Thatz Not Okay: Can I Ban a Guest's Tupperware from My Thanksgiving?

Welcome to a special Thanksgiving edition of Thatz Not Okay, a regular column in which I school inquiring readers on what is and is not okay. Please send your questions (max: 200 words) to caity@gawker.com with the subject "Thatz Not Okay."


I am having Thanksgiving at my apartment this year, hosting a group consisting of friends from work and university, who don't make enough money for the trek home. I think it will be fun, but during a recent conversation with an invitee from work I was given cause for worry. My work colleague is lives alone and sends money to her parents (currently unemployed) and occasionally to extended family. So, I appreciate that her financial burden is extreme and try to be helpful with her extracurricular business endeavors. However, during a recent conversation she informed me that she intended to bring her "wares" to sell at my Thanksgiving dinner to my guests. After a moment of confusion I could only say "Of course", but after further reflection I'm worried she intends to turn dinner into a Tupperware party of sorts. Looking back on the conversation she alluded to everyone drinking (she abstains for religious reasons) and I'm worried she thinks everyone will be drunk and therefore easy prey. Is want to request that she leave her "wares" in the car and only bring them out if someone expresses an interest. My apartment is small and I don't think it will be an unreasonable request. Is that okay?

Thatz okay.

Even the pilgrims, who were pretty damn ballsy, did not have the audacity to use their feast of thanks giving as a commercial opportunity to sell some really fabulous luxury home goods at wholesale prices to their Native American guests.

A good rule of thumb for attending a holiday meal at someone else's house is that you cannot make any requests. ("I'm fatally allergic to nuts and bee stings so please don't put nuts in my food and please don't have bees in your house," is OK. The polite thing to do is sip water all night, compliment the decor—"Interesting use of bees!"—and swing by KFC on your way home.)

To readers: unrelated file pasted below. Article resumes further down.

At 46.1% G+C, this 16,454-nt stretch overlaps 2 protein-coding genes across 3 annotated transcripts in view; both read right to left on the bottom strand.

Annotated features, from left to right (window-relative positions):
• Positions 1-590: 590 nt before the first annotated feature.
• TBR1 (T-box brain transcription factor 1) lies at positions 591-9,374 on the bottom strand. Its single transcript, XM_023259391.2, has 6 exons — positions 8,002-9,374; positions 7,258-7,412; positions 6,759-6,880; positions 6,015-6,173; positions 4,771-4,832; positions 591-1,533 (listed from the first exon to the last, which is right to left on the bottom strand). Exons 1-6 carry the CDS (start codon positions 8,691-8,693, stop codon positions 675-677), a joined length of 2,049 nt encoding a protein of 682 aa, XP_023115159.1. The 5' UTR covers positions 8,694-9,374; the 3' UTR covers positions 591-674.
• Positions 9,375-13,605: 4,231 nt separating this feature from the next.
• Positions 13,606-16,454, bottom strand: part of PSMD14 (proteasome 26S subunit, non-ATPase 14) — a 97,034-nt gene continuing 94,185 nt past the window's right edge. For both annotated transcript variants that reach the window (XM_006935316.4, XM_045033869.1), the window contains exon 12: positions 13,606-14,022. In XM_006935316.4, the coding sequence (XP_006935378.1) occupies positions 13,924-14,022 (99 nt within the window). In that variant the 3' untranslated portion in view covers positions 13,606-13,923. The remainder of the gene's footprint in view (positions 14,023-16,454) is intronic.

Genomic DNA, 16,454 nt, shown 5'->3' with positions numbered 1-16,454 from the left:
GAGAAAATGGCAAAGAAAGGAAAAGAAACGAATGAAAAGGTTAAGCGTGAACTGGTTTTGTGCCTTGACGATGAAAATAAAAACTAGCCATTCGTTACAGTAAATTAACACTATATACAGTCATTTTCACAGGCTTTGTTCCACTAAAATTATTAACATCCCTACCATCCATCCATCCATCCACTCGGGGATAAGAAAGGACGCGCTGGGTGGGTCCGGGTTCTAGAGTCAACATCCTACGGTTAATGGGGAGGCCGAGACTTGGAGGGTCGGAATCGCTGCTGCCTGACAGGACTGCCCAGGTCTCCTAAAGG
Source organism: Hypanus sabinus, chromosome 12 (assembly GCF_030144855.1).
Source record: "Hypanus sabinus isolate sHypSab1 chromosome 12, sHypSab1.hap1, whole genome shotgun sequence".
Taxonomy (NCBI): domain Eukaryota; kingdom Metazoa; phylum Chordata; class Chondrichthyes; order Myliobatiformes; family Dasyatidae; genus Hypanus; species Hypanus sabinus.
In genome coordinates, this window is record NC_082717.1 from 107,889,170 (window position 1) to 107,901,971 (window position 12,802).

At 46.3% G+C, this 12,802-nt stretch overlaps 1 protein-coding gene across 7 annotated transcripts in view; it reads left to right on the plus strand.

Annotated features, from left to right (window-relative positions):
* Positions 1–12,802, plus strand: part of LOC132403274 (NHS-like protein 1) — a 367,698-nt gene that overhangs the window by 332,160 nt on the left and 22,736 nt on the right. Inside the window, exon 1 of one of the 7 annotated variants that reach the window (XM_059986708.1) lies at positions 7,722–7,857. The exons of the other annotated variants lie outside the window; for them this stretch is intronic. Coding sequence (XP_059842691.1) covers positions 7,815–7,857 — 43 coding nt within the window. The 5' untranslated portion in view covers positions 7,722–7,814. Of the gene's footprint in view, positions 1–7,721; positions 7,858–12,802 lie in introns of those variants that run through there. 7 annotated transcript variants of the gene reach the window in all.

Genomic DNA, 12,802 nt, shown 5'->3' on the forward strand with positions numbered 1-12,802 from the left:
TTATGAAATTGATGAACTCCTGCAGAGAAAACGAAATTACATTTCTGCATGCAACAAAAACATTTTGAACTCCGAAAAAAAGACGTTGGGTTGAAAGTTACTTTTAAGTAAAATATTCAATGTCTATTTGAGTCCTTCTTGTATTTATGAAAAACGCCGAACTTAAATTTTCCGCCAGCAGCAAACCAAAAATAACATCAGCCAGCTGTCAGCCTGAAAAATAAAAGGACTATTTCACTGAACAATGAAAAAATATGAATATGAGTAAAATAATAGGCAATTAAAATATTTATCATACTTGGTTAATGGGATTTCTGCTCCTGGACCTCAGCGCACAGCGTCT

A more general rule is that, when someone offers you a generous favor, it is considered bad manners and full crazy to come over the top and try to negotiate a sweeter deal for yourself.

You have already done this woman a great kindness by offering to host her at your holiday meal. She doesn't want to turn your Thanksgiving dinner into a Tupperware party "of sorts." She wants to turn it into a Tupperware party "and that's the end of that sentence."

While you may feel a little awkward telling her that, on second thought, you're not comfortable with her using your party as a free, catered event to hawk her wares to your trapped friends, take solace in the fact that you will not feel as awkward as your grim-faced friends would have felt pulling crumpled Jacksons out of their wallets as she launched into her presentation (which, by the way, would seem like your presentation, since you apparently lured them to your house to hear it, and are the Welch's Fruit Snacks in your coworker's Costco box even labeled for individual sale, and isn't she a little employed to be raising money for her after school youth basketball team?)